I think the beauty of The Amber Spyglass is that it has a lot to say about religion — especially Christianity — but that one can interpret its message in many ways.  There’s a historical commentary in there, as well as a warning about the dangers of blind faith.  That’s one of the reasons I liked the book so much; I can see many of my own attitudes toward organized religion (as opposed to faith come by honestly) folded within.  I don’t agree with everything Pullman suggests, but I at least enjoyed the food for thought he provides.

I’m going to miss this series.  I whizzed through it, by my own standards — I usually break up series in order to provide myself a little bit of time to process what’s going on.  It was just too engrossing for me to do that this time.  I think the His Dark Materials series is one of the best I’ve read that’s intended for children and young adults.  I’ll be holding on to them for my own children to read some day, and that’s one of the highest sorts of praise I can offer a book.

Rating: 5/5.

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Water for Elephants by Sara Gruen

Water for Elephants sat on my reading list for a while.  I wasn’t sure if I really wanted to read a book about a circus.  They aren’t my favorite setting, and the fact that my mother was taking forever with her copy helped cement my decision to wait on reading it for a more suitable time.  What a shame I waited.  Water for Elephants is unexpectedly complex, proving to be a more compelling story than what I originally expected.

Gruen structured Water for Elephants in an interesting way.  The book starts off with the protagonist, Jacob, in a nursing home in ; he is in his nineties.  Then she pulls us through several chapters that take place in the early 1930s, followed by another chapter with Jacob as an old man.  In the copy that I read, the chapters involving young Jacob have a picture of circus life in the thirties before it — some were from the Ringling Brothers museum in Florida, and others were from the circus museum in Wisconsin.  I liked this touch; it gave me a good clue as to when the following chapter occurred, plus I got to see some pretty cool photographs.

Jacob is not a perfect man, which is another thing I like about Water for Elephants.  He is frequently cowardly, even though he knows what the correct action is, and I think this is an accurate portrayal of a young, college-age man.  He doesn’t know how to assert himself to protect those he cares about effectively.  He needs the help of others in order to have the courage to do the right thing.  Even as an old man, he’s prone to saying things that hurt others and being reactionary, which prevents him from forming lasting relationships with the other people in his retirement facility.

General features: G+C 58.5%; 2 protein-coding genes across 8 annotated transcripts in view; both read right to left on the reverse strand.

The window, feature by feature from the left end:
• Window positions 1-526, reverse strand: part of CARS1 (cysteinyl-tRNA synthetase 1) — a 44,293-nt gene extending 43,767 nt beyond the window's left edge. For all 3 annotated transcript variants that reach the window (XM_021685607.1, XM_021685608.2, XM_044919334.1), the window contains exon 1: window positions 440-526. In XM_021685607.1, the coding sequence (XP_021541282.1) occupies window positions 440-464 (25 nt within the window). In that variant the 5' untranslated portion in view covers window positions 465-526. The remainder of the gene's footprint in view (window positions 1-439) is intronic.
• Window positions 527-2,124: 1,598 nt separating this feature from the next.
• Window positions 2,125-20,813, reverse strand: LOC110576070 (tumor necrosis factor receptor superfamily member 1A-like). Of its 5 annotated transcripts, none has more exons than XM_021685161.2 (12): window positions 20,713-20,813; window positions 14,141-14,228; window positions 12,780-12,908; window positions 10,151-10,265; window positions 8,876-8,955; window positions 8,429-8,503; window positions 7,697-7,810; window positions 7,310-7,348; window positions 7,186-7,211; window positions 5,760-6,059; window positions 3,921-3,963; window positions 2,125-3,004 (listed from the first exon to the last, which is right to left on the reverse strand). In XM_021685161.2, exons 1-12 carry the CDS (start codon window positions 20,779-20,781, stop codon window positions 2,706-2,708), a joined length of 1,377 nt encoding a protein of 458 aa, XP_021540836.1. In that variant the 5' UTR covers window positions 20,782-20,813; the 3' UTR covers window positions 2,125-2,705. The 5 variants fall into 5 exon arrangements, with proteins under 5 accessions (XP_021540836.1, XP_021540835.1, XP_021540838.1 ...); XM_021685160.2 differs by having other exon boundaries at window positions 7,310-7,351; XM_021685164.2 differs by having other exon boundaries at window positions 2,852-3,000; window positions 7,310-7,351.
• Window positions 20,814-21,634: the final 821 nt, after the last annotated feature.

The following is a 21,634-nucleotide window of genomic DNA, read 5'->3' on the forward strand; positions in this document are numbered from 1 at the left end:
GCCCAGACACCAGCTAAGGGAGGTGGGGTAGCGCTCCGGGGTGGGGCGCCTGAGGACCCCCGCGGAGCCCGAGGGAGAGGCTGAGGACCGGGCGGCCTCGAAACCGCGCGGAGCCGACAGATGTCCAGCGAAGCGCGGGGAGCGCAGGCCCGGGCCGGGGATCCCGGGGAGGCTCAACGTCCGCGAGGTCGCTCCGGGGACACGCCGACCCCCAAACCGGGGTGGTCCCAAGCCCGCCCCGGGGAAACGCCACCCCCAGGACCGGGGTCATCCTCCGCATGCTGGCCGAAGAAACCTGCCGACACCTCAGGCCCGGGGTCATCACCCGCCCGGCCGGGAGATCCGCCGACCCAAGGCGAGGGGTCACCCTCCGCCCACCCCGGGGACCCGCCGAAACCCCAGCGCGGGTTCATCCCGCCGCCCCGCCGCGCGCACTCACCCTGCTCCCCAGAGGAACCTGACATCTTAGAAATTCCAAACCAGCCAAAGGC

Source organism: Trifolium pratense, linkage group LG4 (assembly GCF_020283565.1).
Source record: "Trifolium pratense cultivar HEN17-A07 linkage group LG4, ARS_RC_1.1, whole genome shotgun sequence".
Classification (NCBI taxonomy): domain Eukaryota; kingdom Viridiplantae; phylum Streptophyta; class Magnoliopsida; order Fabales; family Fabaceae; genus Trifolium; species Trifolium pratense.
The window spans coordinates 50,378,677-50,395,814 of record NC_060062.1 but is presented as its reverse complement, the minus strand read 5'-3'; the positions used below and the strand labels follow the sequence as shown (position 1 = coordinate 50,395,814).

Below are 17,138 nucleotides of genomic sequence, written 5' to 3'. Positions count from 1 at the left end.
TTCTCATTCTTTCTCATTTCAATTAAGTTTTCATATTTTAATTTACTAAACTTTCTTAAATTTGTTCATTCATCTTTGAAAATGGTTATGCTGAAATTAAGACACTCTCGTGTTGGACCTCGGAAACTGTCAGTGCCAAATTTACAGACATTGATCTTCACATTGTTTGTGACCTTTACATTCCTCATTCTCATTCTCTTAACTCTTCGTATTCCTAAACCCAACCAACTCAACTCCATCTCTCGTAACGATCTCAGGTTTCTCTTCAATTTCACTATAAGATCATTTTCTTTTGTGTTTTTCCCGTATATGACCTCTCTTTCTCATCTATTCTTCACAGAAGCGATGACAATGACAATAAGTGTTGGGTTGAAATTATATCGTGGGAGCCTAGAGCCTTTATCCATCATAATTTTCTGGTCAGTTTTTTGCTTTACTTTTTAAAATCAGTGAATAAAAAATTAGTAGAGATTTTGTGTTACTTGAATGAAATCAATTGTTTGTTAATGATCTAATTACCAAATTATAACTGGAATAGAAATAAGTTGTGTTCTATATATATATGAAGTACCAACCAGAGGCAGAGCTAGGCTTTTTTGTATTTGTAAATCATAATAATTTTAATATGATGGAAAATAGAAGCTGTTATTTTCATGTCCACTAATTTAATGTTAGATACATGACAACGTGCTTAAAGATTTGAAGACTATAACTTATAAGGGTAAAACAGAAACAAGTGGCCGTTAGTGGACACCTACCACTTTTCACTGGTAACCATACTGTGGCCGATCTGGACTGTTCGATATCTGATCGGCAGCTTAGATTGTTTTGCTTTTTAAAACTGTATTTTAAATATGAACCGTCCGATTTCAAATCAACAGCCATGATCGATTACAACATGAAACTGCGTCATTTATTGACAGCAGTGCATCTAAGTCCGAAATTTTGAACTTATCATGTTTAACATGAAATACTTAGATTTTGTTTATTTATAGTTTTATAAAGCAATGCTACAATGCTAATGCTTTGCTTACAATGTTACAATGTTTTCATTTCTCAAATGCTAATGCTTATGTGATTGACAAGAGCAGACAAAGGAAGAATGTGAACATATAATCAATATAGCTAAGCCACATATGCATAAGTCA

Jacob has two most obvious failings.  The first is falling in love with another man’s wife.  Marlena is a performer in the circus, controlling horses and, eventually, Rosie the elephant.  Her husband, August, is the manager of the menagerie.  He makes a case for hiring Jacob, who almost finished training as a veterinarian.  The man is his boss and seems to genuinely like him.  Unfortunately, Jacob becomes infatuated with Marlena, and it’s a mutual feeling.  Rather than finding ways to distance himself from her, he pursues a rather odd courtship with her.  This is not the way to treat a man who has taken you under his wing.

Jacob’s second failing is his inability to protect those he loves.  He doesn’t stand up for Rosie when she is abused by August.  After sustaining a concussion, he was rescued and nursed by his roommate, Walter.  Jacob then, knowing that Walter is in danger, still chooses to pursue a revenge plot, leaving Walter alone and vulnerable.  He is only partially successful in keeping Marlena safe while she is married to August.

For some reason, Jacob’s failings, rather than being overwhelmingly annoying, convince me that he is a real person.  My experiences as a college-age adult are similar.  I’m more assertive now, and I imagine I’ll become even more-so in the future.  I’m also less indecisive.  Jacob mirrors my own feelings and fears while I was that age, and thus he feels authentic to me.

The one thing I thought was not so great was the depiction of August.  Toward the end of the book, we are told by Uncle Al, the amoral owner of the circus, that he is a paranoid schizophrenic.  They put up with it, he says, because August is so brilliant.  I have a hard time with this, mainly because the description of August’s behavior are more those of a person with bipolar disorder.  Yes, he’s paranoid, but he in no way is depicted as hearing voices or having serious delusions.  He doesn’t make many irrational decisions or actions.  I dislike this confusion; people with schizophrenia behave in a different way than how August behaves.  The two mental disorders are not interchangeable.